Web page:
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By Logan Weinkauf
Founding Attorney

Many clients who consider filing for bankruptcy relief worry that the bankruptcy trustee or their creditors will take their retirement funds. The good news is that bankruptcy exemptions protect most retirement funds. In this blog, our New Bedford bankruptcy attorney discusses bankruptcy do’s and don’ts to keep retirement funds safe in a Massachusetts bankruptcy case.

What Is a Bankruptcy Exemption?

The first thing to understand about retirement accounts and bankruptcy is the protection provided by bankruptcy exemptions. A bankruptcy exemption is a federal or state law that protects property in bankruptcy. It creates exempt property that cannot be seized and sold to satisfy debts.

The Federal Bankruptcy Code includes a list of bankruptcy exemptions covering various assets, including many retirement accounts. However, states can opt out of the federal exemptions and require debtors to use state exemptions. Massachusetts allows debtors to choose between federal or state bankruptcy exemptions.

Massachusetts and federal bankruptcy exemptions differ in the types of property protected and the amount of equity protected in specific assets. Therefore, you should work with an experienced New Bedford bankruptcy lawyer to ensure you choose the bankruptcy exemptions that give you the most protection for retirement accounts when you file a bankruptcy case.

Examples of Retirement Accounts That Are Exempt in Bankruptcy

Many of the most common retirement accounts workers and individuals use to save for retirement are exempt from bankruptcy. Examples of exempt retirement accounts include, but are not limited to:

  • IRA Accounts – Individual Retirement Accounts (IRAs) are typically exempt in all bankruptcy chapters. IRAs consist of pre-tax dollars.
  • Roth IRA Accounts – Roth IRAs are similar to traditional IRAs. The primary difference is that the money used to fund a Roth IRA is after-tax funds.
  • 401(k) Accounts – Many employers offer their employees 401(k) accounts as a way to save for retirement. Pre-tax money is withheld from the employee’s check and deposited into the 401(k) account. Some employers match a specific percentage of the employee’s deposits.
  • 403(b) and 401(a) Accounts – These accounts are similar to 401(k) accounts, but they are set up for education and non-profit institutions. The funds deposited to these accounts by employees are pre-tax dollars.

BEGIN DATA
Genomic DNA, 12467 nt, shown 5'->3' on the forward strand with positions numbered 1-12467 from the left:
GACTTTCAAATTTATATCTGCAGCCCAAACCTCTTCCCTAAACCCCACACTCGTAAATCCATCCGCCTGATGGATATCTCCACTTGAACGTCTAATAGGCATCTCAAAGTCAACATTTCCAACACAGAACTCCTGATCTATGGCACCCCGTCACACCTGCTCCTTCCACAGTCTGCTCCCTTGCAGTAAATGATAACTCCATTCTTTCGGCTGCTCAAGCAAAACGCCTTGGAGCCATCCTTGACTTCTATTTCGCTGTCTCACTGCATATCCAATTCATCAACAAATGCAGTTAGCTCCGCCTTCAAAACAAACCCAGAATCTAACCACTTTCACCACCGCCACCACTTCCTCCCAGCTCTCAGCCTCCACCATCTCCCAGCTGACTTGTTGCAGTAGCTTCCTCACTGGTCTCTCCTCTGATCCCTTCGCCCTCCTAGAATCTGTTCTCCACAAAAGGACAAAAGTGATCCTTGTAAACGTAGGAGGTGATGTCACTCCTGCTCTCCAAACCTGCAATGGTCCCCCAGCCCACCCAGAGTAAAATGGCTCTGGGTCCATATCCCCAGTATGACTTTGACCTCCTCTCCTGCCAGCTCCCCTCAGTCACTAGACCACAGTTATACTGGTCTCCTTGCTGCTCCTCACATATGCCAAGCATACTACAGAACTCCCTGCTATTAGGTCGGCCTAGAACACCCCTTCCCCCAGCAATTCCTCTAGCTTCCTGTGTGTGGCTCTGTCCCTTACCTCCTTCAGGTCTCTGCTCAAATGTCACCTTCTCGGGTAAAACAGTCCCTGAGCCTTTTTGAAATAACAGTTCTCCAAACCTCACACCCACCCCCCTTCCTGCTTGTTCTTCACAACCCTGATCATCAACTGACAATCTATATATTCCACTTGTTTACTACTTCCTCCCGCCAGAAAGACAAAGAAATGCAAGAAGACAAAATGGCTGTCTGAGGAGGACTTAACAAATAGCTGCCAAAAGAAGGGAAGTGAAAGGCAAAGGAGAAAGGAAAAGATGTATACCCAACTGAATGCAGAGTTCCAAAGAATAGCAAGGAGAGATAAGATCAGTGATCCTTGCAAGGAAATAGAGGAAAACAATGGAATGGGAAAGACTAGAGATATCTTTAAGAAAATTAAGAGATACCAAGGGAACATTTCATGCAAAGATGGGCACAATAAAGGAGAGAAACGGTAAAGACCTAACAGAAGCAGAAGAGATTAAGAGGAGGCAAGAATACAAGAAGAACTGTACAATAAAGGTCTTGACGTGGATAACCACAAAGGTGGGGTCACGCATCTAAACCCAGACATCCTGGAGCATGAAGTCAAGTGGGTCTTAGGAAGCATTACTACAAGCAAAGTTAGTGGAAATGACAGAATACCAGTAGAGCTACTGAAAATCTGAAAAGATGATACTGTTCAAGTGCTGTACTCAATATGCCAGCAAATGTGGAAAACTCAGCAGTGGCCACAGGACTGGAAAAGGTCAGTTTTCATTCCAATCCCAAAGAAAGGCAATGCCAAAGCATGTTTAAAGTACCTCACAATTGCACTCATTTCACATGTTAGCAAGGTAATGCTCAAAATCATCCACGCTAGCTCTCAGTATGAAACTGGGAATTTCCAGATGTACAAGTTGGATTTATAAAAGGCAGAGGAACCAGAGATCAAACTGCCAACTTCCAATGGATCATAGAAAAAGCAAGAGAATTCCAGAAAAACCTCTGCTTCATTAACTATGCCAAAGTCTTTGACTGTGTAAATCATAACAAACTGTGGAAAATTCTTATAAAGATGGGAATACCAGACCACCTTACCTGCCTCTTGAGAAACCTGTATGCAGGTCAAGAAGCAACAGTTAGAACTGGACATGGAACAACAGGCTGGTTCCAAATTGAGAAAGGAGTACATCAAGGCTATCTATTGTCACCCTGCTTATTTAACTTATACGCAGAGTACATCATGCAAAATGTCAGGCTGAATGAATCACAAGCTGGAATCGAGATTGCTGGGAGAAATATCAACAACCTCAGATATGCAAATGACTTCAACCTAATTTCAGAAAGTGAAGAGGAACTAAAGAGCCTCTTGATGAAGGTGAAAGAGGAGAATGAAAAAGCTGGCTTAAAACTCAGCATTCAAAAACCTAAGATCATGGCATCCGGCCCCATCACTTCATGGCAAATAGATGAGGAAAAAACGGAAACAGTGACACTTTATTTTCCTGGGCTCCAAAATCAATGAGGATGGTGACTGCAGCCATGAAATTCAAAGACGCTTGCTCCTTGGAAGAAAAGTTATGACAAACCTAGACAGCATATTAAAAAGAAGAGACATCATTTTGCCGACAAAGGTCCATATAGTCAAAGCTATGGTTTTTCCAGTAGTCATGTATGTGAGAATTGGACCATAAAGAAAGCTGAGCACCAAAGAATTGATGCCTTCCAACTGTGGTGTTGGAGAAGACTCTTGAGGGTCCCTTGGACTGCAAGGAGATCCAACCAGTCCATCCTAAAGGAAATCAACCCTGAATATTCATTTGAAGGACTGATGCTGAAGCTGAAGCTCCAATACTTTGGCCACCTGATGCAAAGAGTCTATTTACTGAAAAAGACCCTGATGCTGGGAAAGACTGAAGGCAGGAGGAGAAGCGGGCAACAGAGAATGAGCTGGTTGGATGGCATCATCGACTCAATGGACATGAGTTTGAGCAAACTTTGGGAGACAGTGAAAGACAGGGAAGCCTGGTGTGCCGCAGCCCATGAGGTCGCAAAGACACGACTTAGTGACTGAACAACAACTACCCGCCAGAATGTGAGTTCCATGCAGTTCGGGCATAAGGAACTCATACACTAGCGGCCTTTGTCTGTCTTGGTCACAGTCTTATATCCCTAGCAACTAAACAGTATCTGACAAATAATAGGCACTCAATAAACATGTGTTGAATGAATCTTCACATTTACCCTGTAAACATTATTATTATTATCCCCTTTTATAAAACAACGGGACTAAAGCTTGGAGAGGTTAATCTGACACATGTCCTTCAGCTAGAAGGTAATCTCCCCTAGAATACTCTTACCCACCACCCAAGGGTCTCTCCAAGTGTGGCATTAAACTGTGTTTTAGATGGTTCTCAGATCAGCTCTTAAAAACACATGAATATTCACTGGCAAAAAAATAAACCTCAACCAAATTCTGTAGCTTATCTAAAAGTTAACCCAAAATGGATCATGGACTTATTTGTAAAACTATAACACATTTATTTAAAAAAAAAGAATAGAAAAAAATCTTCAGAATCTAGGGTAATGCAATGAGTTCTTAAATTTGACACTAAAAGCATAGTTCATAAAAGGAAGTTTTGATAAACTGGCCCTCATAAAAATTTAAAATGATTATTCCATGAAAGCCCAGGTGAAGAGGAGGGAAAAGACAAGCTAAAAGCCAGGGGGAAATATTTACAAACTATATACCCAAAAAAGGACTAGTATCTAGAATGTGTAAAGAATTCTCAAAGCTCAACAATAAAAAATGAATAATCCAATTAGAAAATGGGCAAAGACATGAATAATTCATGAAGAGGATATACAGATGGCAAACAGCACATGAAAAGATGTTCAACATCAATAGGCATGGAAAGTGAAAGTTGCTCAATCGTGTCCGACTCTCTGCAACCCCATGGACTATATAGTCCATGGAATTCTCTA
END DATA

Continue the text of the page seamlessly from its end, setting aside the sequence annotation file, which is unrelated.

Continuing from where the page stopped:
• Other Exempt Retirement Accounts – In addition to the standard retirement accounts listed above, other retirement plans that are generally exempt in bankruptcy include defined benefit, profit sharing, Keough, and money purchase plans.

Talk with a bankruptcy lawyer before withdrawing retirement funds to pay creditors or transferring money from a retirement account. The funds in your retirement accounts could be protected, provided you leave them in the accounts. You may qualify for bankruptcy to get rid of debts you cannot afford to pay without losing the money you worked hard to put away for retirement.

Are There Exceptions to Retirement Plans Being Exempt in Bankruptcy?

Almost all ERISA-qualified retirement accounts are protected in bankruptcy. However, the protection is limited. The funds in these accounts are protected from creditors, provided the funds remain in the account. If you withdraw the funds, you might lose some or all of the money unless there is a cash or wildcard exemption to cover the amount withdrawn.

Additionally, the funds exempted in traditional and Roth IRAs are limited. As of 2022, the limit is $1,512,350 per person. Funds above the maximum exemption could be used to pay your creditors. The amount will adjust again for inflation in 2025.

There could be other exceptions to the bankruptcy exemptions for retirement accounts. Talk with a lawyer about your accounts and how filing for bankruptcy impacts your retirement funds. 

Contact Logan A. Weinkauf, P.C., to Learn More About Protecting Retirement Accounts in Bankruptcy

A misstep when filing bankruptcy could cause your retirement accounts to lose their protection. Call Logan A. Weinkauf, P.C., to meet with an experienced bankruptcy lawyer in New Bedford, Massachusetts. We’ll help you take steps to protect your retirement accounts while you seek relief from the bankruptcy court.

About the Author
Logan represents individuals and small businesses in the U.S. Bankruptcy Courts in Boston, Worcester, Springfield, and nearly every county court in Massachusetts. He approaches each case with empathy for the people behind the case. He works efficiently to deliver cost-effective solutions. He has advised people and businesses on creditor and debtor matters across diverse areas of law, including corporate law, real estate, and family law issues. This puts Logan at the leading edge of debtor’s rights, asset protection, and litigation. Logan is a trusted advisor to individuals, families, entrepreneurs, and business owners.